Tuesday, 2 March 2010

Relaxation time

I was reading this article in-between work and play, and thought of having a go myself. So I wrote this little program. This is the outcome.

Top image is original, second left is how it is fed into my filter and then how it comes out. 50% of pixels are missing, yet the result is not bad at all.


Back to my demo now. Got to hurry!

4 comments:

  1. Interesting. I could really use this for an application I'm writing - in fact I'm already working on a super resolution upscaler. My results are promising (8x resolution enhancement if I feed it some low res video, and in realtime :) but when the video source is extremely grainy and unstable it's getting a bit difficult :(

    What method are you using to fill in the blanks? and how long does it take? How does it look when you upscale instead of just removing pixels?

    Hmm.. this could be a good technique, if I can only make it fast enough. If I combine the video frames so that only the 'best pixels' are kept, that should give me a fairly reliable sparse set to work from.. hmmm :)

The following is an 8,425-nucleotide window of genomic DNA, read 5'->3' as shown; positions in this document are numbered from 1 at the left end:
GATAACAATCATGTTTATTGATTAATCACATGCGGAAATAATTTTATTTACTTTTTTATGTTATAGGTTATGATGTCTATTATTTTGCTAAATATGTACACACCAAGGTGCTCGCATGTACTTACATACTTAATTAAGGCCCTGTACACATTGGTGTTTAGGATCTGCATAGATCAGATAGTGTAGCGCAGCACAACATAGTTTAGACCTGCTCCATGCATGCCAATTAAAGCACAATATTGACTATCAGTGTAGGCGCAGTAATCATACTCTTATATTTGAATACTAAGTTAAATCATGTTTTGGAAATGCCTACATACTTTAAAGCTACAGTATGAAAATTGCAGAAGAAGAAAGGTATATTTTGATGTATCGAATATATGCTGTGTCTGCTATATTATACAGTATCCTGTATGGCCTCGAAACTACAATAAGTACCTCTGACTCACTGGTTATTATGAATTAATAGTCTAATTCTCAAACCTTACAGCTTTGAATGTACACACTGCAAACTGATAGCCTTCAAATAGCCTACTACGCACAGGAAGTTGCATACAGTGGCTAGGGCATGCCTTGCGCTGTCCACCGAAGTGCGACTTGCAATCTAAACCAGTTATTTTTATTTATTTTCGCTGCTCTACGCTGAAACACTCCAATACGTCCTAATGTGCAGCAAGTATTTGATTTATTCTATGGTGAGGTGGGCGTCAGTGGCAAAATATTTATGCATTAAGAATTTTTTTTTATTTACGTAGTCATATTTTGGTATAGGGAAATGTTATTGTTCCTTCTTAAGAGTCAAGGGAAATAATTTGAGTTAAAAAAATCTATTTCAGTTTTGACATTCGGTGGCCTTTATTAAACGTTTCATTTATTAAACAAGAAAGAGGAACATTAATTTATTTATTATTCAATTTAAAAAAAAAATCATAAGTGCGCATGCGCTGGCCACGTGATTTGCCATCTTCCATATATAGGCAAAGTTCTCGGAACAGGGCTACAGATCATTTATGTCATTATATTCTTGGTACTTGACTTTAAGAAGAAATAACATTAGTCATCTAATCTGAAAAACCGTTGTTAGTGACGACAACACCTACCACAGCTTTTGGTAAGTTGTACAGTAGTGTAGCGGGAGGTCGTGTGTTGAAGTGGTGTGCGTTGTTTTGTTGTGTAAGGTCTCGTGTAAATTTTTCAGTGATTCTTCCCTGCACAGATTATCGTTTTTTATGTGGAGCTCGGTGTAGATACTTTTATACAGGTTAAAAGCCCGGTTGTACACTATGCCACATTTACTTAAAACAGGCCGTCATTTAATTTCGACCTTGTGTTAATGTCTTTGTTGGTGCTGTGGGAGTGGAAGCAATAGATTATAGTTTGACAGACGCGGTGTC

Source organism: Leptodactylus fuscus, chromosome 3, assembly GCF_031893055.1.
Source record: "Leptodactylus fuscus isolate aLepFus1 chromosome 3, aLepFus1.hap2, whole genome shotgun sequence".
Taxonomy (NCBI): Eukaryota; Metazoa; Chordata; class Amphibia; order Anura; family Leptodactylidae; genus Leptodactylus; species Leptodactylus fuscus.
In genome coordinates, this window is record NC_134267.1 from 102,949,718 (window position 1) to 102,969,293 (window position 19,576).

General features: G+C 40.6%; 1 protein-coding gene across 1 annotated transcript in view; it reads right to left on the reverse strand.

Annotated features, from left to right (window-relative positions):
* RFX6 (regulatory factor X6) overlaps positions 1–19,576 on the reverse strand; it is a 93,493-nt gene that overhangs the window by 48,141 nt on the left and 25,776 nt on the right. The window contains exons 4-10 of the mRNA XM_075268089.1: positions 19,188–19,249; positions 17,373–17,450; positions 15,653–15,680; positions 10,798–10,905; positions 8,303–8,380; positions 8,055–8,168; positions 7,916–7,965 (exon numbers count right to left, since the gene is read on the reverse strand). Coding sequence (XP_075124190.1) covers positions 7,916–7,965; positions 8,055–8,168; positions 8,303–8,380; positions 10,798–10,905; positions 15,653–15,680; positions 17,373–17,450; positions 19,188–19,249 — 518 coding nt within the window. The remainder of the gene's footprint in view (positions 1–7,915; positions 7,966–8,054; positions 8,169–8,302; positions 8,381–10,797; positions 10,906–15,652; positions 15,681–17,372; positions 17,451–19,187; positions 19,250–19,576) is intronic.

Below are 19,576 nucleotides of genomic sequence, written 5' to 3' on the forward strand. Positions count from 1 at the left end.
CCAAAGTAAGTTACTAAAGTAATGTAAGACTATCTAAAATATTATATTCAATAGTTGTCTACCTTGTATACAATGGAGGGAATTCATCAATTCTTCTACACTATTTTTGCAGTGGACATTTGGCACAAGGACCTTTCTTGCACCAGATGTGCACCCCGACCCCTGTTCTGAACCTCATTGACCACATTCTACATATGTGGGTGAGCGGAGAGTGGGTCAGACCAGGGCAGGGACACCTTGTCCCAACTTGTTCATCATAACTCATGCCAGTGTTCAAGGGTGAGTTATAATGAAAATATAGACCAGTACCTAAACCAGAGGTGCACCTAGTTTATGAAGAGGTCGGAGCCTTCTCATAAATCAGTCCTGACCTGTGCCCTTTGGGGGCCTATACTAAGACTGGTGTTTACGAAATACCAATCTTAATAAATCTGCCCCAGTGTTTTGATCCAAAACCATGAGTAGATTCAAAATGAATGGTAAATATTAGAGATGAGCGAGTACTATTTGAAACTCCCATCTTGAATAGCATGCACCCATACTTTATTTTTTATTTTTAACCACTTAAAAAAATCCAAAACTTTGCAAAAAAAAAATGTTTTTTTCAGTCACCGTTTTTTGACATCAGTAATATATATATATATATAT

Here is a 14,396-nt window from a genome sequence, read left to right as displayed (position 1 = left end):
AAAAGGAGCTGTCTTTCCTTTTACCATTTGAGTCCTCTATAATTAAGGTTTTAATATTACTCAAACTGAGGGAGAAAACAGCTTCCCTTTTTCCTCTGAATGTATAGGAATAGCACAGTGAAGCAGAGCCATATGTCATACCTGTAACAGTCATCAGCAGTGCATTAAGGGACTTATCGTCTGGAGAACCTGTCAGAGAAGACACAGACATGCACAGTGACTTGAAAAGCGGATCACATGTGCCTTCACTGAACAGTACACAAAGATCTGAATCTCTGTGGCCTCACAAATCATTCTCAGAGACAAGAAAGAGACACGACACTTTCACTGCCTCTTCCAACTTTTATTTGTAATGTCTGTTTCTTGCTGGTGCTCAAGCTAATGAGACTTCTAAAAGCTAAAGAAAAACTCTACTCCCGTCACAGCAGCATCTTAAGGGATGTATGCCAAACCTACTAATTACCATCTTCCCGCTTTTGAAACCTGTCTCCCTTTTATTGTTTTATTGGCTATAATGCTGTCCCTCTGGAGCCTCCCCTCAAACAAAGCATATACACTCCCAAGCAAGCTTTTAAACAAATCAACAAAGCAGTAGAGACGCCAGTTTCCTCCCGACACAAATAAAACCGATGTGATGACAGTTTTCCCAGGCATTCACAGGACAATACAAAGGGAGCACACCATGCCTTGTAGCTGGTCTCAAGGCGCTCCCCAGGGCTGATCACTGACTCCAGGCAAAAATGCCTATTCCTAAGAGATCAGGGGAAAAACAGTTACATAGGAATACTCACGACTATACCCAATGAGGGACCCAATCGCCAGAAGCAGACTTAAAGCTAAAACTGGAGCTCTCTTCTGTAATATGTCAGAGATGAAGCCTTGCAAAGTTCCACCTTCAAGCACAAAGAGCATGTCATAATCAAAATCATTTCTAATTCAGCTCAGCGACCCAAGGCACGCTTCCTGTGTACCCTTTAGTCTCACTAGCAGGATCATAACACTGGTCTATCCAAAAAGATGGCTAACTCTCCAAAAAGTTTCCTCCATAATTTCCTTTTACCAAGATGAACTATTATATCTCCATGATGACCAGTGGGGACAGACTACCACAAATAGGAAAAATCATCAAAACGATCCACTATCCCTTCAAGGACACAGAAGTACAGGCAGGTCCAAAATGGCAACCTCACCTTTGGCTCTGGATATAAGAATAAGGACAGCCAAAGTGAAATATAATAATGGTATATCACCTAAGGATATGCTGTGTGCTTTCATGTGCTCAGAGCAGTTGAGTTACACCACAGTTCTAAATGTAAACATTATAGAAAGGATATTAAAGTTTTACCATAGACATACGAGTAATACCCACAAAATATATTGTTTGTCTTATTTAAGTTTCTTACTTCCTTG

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  2. it probably won't help you, but you can search for "inpainting". It takes alot of time (15-20 secs for this image). I haven't tried upscaling but that's a good idea to try tomorrow.

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  3. Ah, a simple inpaint will fill in the holes but it won't scale up well if you're just interpolating. It's just 'plugging the hole' rather than filling in the missing data - to upscale well, you have to recover the lost data in the missing pixels (which also means the data in between the pixels as you scale up, which means recovering lost bandwidth, which means really evil maths :( ).

    This looks like being a hugely interesting field for me, so thanks for bring it up!

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  4. yes, I tried it and upscaling with inpainting is as good as a blend of bilinear/nearest point.

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